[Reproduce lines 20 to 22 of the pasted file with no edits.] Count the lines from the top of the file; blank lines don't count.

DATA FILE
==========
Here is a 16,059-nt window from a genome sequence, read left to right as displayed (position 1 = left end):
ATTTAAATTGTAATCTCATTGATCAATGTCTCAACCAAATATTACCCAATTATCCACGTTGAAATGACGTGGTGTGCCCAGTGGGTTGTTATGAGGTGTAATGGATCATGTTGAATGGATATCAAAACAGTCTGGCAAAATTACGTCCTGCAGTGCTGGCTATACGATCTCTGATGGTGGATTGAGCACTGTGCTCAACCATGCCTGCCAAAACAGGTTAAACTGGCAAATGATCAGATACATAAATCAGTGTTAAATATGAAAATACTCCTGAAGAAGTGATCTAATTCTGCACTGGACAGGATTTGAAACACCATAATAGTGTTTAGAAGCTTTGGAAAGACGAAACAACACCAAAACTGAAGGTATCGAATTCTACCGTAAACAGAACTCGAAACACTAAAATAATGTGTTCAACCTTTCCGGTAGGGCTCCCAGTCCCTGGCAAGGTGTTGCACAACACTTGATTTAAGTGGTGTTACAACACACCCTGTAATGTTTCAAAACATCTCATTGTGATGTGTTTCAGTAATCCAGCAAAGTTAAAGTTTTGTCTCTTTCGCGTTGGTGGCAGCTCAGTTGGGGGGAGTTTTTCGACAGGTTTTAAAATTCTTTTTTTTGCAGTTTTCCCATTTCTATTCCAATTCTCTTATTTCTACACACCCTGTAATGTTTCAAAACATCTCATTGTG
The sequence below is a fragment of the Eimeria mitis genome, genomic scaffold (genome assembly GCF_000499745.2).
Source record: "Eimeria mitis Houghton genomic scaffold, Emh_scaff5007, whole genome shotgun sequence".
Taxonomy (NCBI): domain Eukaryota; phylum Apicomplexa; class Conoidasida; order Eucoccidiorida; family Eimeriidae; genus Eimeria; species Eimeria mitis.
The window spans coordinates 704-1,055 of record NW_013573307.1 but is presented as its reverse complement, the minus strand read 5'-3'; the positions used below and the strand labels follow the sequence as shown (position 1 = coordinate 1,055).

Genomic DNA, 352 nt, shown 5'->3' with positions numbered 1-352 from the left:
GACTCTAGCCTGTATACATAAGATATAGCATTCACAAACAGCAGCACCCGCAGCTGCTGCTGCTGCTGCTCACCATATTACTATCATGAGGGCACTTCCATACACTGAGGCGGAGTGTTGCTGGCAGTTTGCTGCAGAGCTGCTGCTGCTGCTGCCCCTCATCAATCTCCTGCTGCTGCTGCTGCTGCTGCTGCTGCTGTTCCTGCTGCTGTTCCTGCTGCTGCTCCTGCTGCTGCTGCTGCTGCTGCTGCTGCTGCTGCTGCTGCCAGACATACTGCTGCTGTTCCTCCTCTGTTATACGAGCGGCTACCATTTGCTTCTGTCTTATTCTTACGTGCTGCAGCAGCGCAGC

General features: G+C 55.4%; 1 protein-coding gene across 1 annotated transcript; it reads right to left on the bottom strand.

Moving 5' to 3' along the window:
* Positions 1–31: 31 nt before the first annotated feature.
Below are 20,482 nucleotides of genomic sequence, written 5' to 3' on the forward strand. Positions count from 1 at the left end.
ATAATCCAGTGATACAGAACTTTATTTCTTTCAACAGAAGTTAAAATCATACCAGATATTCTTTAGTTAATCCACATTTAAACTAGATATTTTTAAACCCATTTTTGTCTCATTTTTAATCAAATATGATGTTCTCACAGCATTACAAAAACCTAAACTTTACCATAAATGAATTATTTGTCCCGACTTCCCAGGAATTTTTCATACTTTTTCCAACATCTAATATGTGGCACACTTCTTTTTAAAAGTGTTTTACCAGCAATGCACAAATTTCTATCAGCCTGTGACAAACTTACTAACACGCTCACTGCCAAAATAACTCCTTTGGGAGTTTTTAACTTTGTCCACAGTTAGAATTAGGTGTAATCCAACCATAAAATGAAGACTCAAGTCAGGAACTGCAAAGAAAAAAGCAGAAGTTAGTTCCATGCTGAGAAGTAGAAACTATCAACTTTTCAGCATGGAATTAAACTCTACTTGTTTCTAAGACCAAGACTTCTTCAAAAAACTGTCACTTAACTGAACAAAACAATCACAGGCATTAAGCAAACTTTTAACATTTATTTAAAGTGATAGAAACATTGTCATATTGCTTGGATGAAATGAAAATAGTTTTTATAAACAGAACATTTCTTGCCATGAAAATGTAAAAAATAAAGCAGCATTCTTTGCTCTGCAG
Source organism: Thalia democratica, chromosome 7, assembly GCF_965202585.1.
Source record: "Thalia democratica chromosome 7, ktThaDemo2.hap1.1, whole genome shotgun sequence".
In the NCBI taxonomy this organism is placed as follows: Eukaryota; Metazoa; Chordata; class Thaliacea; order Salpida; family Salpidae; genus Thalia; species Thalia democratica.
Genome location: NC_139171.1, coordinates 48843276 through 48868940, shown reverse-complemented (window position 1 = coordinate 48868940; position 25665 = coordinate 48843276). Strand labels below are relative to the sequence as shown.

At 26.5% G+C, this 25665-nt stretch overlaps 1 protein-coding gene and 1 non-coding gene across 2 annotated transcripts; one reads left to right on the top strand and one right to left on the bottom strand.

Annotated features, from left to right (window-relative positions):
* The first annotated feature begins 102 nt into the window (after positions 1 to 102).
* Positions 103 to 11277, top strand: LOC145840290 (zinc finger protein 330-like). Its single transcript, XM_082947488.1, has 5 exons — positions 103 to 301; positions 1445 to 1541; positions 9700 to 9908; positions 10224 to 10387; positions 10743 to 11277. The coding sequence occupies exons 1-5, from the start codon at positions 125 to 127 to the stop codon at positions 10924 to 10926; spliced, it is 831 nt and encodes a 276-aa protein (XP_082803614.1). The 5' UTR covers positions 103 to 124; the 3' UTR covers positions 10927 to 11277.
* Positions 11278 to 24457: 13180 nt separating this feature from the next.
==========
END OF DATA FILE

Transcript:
* The first annotated feature begins 102 nt into the window (after positions 1 to 102).
* Positions 103 to 11277, top strand: LOC145840290 (zinc finger protein 330-like). Its single transcript, XM_082947488.1, has 5 exons — positions 103 to 301; positions 1445 to 1541; positions 9700 to 9908; positions 10224 to 10387; positions 10743 to 11277. The coding sequence occupies exons 1-5, from the start codon at positions 125 to 127 to the stop codon at positions 10924 to 10926; spliced, it is 831 nt and encodes a 276-aa protein (XP_082803614.1). The 5' UTR covers positions 103 to 124; the 3' UTR covers positions 10927 to 11277.
* Positions 11278 to 24457: 13180 nt separating this feature from the next.